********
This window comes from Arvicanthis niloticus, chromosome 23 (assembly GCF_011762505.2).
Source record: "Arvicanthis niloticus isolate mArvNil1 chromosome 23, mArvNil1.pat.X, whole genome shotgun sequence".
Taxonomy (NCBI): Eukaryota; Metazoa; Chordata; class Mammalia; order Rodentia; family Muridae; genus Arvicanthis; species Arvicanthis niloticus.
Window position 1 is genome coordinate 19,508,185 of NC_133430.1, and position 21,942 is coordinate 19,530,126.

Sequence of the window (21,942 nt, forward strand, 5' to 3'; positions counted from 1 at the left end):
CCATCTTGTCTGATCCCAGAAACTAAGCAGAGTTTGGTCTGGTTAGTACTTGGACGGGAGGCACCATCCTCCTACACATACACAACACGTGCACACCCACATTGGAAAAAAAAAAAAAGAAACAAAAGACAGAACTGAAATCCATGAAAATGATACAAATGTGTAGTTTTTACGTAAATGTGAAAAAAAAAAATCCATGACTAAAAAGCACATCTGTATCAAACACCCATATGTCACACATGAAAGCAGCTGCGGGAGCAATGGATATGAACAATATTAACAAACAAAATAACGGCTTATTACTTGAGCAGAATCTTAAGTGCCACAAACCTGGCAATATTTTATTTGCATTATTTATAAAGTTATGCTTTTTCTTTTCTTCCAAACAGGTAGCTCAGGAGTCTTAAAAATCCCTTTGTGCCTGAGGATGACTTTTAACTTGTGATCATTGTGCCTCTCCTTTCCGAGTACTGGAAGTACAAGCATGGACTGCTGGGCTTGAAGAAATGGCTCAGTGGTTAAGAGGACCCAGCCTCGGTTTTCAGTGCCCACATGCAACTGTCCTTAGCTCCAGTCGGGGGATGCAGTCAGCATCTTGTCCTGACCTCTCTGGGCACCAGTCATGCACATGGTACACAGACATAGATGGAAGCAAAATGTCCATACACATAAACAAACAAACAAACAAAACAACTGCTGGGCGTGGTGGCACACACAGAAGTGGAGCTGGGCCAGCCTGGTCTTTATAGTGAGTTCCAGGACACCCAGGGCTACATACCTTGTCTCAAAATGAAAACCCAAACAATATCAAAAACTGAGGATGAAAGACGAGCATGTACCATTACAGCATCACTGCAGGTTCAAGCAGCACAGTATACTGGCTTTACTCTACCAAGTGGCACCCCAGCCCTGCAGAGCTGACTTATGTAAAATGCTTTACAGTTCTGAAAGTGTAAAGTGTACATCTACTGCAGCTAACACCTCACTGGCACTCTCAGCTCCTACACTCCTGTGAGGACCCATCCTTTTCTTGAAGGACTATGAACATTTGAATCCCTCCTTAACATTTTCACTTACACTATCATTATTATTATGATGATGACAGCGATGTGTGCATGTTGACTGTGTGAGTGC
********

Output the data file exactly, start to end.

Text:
This window comes from Arvicanthis niloticus, chromosome 23 (assembly GCF_011762505.2).
Source record: "Arvicanthis niloticus isolate mArvNil1 chromosome 23, mArvNil1.pat.X, whole genome shotgun sequence".
Taxonomy (NCBI): Eukaryota; Metazoa; Chordata; class Mammalia; order Rodentia; family Muridae; genus Arvicanthis; species Arvicanthis niloticus.
Window position 1 is genome coordinate 19,508,185 of NC_133430.1, and position 21,942 is coordinate 19,530,126.

Sequence of the window (21,942 nt, forward strand, 5' to 3'; positions counted from 1 at the left end):
CCATCTTGTCTGATCCCAGAAACTAAGCAGAGTTTGGTCTGGTTAGTACTTGGACGGGAGGCACCATCCTCCTACACATACACAACACGTGCACACCCACATTGGAAAAAAAAAAAAAGAAACAAAAGACAGAACTGAAATCCATGAAAATGATACAAATGTGTAGTTTTTACGTAAATGTGAAAAAAAAAAATCCATGACTAAAAAGCACATCTGTATCAAACACCCATATGTCACACATGAAAGCAGCTGCGGGAGCAATGGATATGAACAATATTAACAAACAAAATAACGGCTTATTACTTGAGCAGAATCTTAAGTGCCACAAACCTGGCAATATTTTATTTGCATTATTTATAAAGTTATGCTTTTTCTTTTCTTCCAAACAGGTAGCTCAGGAGTCTTAAAAATCCCTTTGTGCCTGAGGATGACTTTTAACTTGTGATCATTGTGCCTCTCCTTTCCGAGTACTGGAAGTACAAGCATGGACTGCTGGGCTTGAAGAAATGGCTCAGTGGTTAAGAGGACCCAGCCTCGGTTTTCAGTGCCCACATGCAACTGTCCTTAGCTCCAGTCGGGGGATGCAGTCAGCATCTTGTCCTGACCTCTCTGGGCACCAGTCATGCACATGGTACACAGACATAGATGGAAGCAAAATGTCCATACACATAAACAAACAAACAAACAAAACAACTGCTGGGCGTGGTGGCACACACAGAAGTGGAGCTGGGCCAGCCTGGTCTTTATAGTGAGTTCCAGGACACCCAGGGCTACATACCTTGTCTCAAAATGAAAACCCAAACAATATCAAAAACTGAGGATGAAAGACGAGCATGTACCATTACAGCATCACTGCAGGTTCAAGCAGCACAGTATACTGGCTTTACTCTACCAAGTGGCACCCCAGCCCTGCAGAGCTGACTTATGTAAAATGCTTTACAGTTCTGAAAGTGTAAAGTGTACATCTACTGCAGCTAACACCTCACTGGCACTCTCAGCTCCTACACTCCTGTGAGGACCCATCCTTTTCTTGAAGGACTATGAACATTTGAATCCCTCCTTAACATTTTCACTTACACTATCATTATTATTATGATGATGACAGCGATGTGTGCATGTTGACTGTGTGAGTGC